Kennedy Stone House

 

Look through this window into the past on the shore of beautiful Salt Fork Lake. This lovely Stone House has been restored to its 1840’s appearance compete with a summer kitchen and existing unique root cellar. The summer kitchen, built adjacent to the main house, lessened the possibility of fire and also kept the main house cooler in the summer. The kitchen was used year round for the preparation of food, as well as butchering and canning. The ox yoke on display above the fireplace was worn on oxen that hauled the sand stone to the site by the Irish masons who built the house.

 

Benjamin Kennedy at the age of 23 in 1837 purchased an 80 acre tract of land on Sugar Creek and commissioned the building of a stone house. The stone blocks, quarried on the property, were finely crafted and tightly fitted. The house and root cellar nearby cost $600, a bargain, even in those days!!


Benjamin married Margaret Orr in 1842 and the Stone House was home to several generations of Scots-Irish Kennedy descendants until 1966 when the home and surrounding area were bought by the State of Ohio to facilitate the Salt Fork State Park. Signifying its importance, the House was listed on the National Register of Historic Places in 1975. In 1998 the Guernsey County Bicentennial Commission designated the Kennedy Stone House as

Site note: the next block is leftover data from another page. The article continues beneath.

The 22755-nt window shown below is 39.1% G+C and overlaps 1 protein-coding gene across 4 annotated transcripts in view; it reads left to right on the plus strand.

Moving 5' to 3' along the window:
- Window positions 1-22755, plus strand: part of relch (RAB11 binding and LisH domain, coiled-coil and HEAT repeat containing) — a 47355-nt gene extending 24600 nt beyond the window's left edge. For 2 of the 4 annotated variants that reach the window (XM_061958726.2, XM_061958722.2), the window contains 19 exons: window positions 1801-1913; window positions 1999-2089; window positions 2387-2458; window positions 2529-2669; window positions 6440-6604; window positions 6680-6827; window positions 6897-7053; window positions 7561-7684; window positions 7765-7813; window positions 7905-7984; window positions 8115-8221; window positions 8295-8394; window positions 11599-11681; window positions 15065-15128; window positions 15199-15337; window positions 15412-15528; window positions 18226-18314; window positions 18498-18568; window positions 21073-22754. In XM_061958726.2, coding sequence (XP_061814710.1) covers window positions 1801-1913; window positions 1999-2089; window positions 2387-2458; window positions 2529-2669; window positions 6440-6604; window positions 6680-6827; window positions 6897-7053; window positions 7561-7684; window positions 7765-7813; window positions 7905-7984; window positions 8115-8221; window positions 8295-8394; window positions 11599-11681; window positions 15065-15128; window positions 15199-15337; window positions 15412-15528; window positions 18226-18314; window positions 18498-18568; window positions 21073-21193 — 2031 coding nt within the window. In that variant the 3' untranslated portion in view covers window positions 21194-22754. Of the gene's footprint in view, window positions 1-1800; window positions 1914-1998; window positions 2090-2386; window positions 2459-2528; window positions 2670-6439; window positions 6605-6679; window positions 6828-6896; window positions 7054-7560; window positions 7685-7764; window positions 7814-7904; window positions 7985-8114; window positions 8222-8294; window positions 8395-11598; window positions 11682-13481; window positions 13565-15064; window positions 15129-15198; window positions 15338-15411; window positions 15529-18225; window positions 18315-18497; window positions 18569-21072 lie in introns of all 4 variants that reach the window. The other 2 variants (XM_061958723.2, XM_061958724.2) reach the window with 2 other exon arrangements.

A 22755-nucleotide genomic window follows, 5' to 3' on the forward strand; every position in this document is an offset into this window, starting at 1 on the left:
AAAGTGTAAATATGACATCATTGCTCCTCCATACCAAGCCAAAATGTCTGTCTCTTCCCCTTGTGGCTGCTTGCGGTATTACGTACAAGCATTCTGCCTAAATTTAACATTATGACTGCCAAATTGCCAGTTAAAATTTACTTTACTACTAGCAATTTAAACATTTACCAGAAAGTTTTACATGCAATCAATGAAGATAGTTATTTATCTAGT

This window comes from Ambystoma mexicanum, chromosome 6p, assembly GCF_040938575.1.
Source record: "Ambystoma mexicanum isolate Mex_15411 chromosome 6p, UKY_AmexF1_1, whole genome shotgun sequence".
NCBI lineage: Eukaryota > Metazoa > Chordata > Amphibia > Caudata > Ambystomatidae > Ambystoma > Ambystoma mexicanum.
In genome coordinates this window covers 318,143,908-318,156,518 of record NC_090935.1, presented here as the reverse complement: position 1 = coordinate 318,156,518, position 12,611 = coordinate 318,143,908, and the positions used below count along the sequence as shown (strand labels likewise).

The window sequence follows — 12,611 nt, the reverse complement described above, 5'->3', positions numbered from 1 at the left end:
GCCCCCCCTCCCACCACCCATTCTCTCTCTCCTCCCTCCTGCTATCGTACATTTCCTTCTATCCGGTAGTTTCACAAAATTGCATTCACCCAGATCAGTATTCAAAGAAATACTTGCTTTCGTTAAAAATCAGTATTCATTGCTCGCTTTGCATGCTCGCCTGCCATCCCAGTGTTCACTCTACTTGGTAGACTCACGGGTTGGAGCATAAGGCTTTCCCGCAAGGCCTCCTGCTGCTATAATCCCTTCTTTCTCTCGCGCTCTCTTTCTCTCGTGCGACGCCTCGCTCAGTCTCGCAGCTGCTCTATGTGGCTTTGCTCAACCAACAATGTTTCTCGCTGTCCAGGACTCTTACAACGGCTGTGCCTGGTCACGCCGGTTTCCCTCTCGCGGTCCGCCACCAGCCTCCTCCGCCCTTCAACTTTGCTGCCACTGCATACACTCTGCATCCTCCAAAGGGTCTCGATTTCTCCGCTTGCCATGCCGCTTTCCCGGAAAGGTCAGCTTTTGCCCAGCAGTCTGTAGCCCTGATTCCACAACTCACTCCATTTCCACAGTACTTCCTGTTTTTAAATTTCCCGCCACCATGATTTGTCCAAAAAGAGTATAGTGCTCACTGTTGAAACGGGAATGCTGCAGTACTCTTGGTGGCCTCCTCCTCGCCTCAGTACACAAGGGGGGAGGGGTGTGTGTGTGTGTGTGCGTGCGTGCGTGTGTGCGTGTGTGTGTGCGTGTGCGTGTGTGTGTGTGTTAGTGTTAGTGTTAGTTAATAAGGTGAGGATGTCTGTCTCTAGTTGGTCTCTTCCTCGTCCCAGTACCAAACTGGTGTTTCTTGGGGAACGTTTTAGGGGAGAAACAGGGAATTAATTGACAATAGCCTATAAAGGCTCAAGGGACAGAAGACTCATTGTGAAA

their legacy program.










The house has been restored; the summer kitchen built; herb garden planted; well dug; well house and privy built. A pavilion has been built west of the root cellar; landscaping; a Veterans Courtyard; a Remembrance Walk of engraved bricks of veterans and friends. A road has been cut into the property

 

A BIT OF HISTORY

In March of 1999, ten people formed a group  with the goal of restoring the House. The Friends of the Kennedy stone House Salt Fork State Park became a chartered organization n 2002 and obtained 501(c)(3) status, which means contributions to this worthy cause may be tax deductible. The Friends are the core group behind the restoration, and have been joined by many volunteers.

Ancestral Home of the

Benjamin Kennedy Family

Built circa 1840

Jean Fox, Docent